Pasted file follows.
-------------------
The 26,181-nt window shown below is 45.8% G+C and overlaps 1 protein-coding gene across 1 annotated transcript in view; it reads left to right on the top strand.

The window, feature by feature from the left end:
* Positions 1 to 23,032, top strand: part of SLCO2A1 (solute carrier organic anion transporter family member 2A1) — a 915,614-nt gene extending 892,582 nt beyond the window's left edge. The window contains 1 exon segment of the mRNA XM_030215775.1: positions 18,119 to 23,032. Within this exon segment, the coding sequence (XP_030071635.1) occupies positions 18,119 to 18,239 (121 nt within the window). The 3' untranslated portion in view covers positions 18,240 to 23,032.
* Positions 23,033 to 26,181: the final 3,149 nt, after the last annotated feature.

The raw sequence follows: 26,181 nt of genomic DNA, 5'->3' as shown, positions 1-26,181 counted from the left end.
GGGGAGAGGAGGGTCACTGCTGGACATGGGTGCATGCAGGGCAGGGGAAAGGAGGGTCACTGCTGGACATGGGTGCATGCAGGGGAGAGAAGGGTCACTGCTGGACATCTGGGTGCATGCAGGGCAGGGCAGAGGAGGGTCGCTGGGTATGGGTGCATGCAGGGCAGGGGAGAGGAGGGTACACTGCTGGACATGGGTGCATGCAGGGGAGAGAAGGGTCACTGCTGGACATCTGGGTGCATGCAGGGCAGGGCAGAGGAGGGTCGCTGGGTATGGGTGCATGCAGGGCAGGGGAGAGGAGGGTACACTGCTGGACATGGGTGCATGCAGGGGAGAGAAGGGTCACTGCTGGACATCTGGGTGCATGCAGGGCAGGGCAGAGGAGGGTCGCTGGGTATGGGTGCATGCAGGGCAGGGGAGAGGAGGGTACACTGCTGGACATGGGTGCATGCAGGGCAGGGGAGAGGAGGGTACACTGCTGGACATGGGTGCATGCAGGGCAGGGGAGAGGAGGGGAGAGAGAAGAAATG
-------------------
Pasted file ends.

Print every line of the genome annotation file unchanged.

The 26,181-nt window shown below is 45.8% G+C and overlaps 1 protein-coding gene across 1 annotated transcript in view; it reads left to right on the top strand.

The window, feature by feature from the left end:
* Positions 1 to 23,032, top strand: part of SLCO2A1 (solute carrier organic anion transporter family member 2A1) — a 915,614-nt gene extending 892,582 nt beyond the window's left edge. The window contains 1 exon segment of the mRNA XM_030215775.1: positions 18,119 to 23,032. Within this exon segment, the coding sequence (XP_030071635.1) occupies positions 18,119 to 18,239 (121 nt within the window). The 3' untranslated portion in view covers positions 18,240 to 23,032.
* Positions 23,033 to 26,181: the final 3,149 nt, after the last annotated feature.

The raw sequence follows: 26,181 nt of genomic DNA, 5'->3' as shown, positions 1-26,181 counted from the left end.
GGGGAGAGGAGGGTCACTGCTGGACATGGGTGCATGCAGGGCAGGGGAAAGGAGGGTCACTGCTGGACATGGGTGCATGCAGGGGAGAGAAGGGTCACTGCTGGACATCTGGGTGCATGCAGGGCAGGGCAGAGGAGGGTCGCTGGGTATGGGTGCATGCAGGGCAGGGGAGAGGAGGGTACACTGCTGGACATGGGTGCATGCAGGGGAGAGAAGGGTCACTGCTGGACATCTGGGTGCATGCAGGGCAGGGCAGAGGAGGGTCGCTGGGTATGGGTGCATGCAGGGCAGGGGAGAGGAGGGTACACTGCTGGACATGGGTGCATGCAGGGGAGAGAAGGGTCACTGCTGGACATCTGGGTGCATGCAGGGCAGGGCAGAGGAGGGTCGCTGGGTATGGGTGCATGCAGGGCAGGGGAGAGGAGGGTACACTGCTGGACATGGGTGCATGCAGGGCAGGGGAGAGGAGGGTACACTGCTGGACATGGGTGCATGCAGGGCAGGGGAGAGGAGGGGAGAGAGAAGAAATG